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For their own good
Fifty years ago, they were screwed-up kids sent to the Florida School for Boys to be straightened out. But now they are screwed-up men, scarred by the whippings they endured. Read the story and see a video and portrait gallery.
ST. PETERSBURG - There are no half measures with audiences for Die Fledermaus. Either they think that Johann Strauss II's jolly operetta is the greatest thing since champagne. Or they grow weary of its convoluted plot and labored Viennese charm.
The audience for Friday's performance by Palladium Opera fell firmly into the first camp - literally so, since they were included in the party with flutes of champagne. And for those less enamored of the frothy period piece, well, a toe-tapping tune was never far away.
For its third opera production, the Palladium assembled a solid cast for Fledermaus, with the principals well supported by the chorus in the glorious big numbers. The Florimezzo Orchestra, conducted by Mark Sforzini, was a strength right from the delicious overture.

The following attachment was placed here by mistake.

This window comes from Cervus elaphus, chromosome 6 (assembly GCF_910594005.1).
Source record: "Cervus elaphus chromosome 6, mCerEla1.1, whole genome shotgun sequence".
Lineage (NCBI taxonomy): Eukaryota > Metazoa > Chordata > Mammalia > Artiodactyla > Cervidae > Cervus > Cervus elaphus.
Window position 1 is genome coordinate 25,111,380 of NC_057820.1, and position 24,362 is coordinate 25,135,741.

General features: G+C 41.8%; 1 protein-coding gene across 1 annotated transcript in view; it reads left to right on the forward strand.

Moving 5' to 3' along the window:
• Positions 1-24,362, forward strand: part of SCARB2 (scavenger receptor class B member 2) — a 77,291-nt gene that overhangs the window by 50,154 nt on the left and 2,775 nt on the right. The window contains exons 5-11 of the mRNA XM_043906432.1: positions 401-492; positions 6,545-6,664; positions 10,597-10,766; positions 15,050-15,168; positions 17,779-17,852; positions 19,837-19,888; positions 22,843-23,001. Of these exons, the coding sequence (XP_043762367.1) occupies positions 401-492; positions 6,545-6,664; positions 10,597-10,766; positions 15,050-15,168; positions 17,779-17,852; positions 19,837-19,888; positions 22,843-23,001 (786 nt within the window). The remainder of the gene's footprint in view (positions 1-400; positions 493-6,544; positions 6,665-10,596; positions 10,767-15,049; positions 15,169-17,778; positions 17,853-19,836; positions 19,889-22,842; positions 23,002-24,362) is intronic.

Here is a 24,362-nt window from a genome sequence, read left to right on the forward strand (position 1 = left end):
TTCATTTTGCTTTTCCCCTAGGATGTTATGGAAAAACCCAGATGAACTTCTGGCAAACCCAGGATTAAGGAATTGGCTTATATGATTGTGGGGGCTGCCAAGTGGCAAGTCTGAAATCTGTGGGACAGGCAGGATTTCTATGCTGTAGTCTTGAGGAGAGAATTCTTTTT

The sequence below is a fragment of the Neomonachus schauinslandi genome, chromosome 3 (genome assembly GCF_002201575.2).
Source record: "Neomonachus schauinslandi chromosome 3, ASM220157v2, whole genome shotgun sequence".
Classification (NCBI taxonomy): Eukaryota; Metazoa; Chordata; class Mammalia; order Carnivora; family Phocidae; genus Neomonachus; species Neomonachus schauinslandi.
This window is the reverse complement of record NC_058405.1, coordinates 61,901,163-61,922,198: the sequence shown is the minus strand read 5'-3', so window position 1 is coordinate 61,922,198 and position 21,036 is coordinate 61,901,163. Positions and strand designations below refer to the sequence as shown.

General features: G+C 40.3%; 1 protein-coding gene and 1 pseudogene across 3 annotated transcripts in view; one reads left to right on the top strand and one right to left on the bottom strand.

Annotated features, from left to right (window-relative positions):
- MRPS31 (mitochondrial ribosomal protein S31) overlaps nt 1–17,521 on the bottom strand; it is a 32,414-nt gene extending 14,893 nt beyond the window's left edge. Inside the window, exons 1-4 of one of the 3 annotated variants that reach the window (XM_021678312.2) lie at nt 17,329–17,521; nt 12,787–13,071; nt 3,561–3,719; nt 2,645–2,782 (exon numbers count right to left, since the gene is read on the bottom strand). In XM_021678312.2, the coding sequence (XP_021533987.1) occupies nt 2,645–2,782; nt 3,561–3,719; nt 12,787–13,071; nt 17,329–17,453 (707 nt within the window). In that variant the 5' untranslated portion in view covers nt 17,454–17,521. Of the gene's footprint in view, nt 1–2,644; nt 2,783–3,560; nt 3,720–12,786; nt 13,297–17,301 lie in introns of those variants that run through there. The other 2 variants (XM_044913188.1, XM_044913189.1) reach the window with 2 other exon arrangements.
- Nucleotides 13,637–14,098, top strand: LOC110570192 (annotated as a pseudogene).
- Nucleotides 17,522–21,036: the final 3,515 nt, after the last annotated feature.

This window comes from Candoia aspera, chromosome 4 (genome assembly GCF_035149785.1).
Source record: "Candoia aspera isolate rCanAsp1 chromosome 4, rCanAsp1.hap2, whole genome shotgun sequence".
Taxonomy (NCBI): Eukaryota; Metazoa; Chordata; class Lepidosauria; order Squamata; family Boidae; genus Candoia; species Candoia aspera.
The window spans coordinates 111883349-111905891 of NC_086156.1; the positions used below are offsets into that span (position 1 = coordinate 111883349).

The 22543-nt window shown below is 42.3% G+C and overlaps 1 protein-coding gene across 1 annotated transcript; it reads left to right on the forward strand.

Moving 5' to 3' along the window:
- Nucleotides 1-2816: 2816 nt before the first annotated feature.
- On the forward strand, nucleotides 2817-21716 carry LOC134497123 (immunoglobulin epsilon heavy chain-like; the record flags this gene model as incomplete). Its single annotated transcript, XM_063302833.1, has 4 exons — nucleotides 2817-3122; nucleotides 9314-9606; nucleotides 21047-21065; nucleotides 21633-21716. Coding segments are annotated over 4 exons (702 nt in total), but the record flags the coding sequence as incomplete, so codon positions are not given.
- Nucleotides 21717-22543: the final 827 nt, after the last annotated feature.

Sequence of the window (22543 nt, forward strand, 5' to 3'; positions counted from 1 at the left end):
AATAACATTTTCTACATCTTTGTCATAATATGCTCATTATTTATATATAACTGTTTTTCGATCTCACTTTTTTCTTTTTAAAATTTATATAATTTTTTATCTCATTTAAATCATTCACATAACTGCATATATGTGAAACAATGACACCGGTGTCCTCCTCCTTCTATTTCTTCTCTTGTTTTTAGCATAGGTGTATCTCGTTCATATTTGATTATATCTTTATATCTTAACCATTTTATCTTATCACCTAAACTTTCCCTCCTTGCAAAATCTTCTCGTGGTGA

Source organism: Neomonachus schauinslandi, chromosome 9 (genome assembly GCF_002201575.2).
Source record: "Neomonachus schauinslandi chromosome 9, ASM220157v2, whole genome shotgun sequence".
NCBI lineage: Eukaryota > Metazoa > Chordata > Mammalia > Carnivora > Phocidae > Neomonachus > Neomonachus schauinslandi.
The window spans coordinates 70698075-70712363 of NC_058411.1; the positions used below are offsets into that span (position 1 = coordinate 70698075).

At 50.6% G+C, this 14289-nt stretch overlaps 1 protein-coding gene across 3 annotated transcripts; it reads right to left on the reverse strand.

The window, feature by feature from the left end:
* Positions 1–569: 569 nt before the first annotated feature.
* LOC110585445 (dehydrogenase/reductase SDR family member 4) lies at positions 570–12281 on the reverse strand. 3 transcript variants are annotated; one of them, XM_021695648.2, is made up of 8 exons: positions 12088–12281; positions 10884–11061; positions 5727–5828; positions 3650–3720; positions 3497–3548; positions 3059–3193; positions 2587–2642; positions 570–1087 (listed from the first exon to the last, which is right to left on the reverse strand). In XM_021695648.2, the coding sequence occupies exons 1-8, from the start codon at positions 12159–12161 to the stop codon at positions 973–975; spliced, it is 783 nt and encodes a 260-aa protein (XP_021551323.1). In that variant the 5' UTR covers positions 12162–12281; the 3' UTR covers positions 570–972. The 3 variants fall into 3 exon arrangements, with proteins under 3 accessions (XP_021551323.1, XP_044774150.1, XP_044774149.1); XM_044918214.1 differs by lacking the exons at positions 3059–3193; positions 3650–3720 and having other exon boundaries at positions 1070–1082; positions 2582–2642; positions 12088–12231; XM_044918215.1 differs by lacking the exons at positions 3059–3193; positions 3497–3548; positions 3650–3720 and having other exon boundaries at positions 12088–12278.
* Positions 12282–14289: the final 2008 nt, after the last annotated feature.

Jon Truitt does double duty in both directing and playing Eisenstein, the philandering buffoon, with hearty cheer. His wife, Elizabeth Truitt, is Eisenstein's cagey wife, Rosalinda, who takes on the disguise of a Hungarian countess. She had all the notes in the intricate aria to her supposed homeland, but it didn't quite take off.
Perri Montane's mad Prince Orlofsky was a perfectly droll party host. Elizabeth Claxton, as the chambermaid Sophie, was a smash in her laughing aria. Todd Donovan brought elegant style to Dr. Falke. Kevin Courtemanche was the preening tenor Alfredo.
Some extracurricular high points came during the diversions at Orlofsky's party. Puppeteer and set designer Dan Butterworth put one of his stringed charges through its paces to the gypsy fiddle of Sarah Shellman. Truitt sang "Largo al factotum" from The Barber of Seville.
And then what brought down the house was Sforzini, composer, bassoonist and conductor, returning to his former glory as onetime World Hula Hoop champion in a tour de force of inspired silliness. Leonard Bernstein had nothing on him.
Die Fledermaus has one more performance, at 7:30 tonight at the Palladium, 253 Fifth Ave. N, St. Petersburg. $10-$50. (727) 822-3590; www.mypalladium.org.
MORE OPERA: Today the Metropolitan Opera presents the first of six high-definition, surround-sound live simulcasts of Saturday matinee performances to movie theaters around the country with The Magic Flute. It's the debut of a family-friendly version of Mozart's Masonic fantasy, staged by Julie Taymor (of The Lion King fame), sung in English and conducted by Met music director James Levine. The Tampa Bay area venue is the Westfield Citrus Park Mall 20, and it is sold out.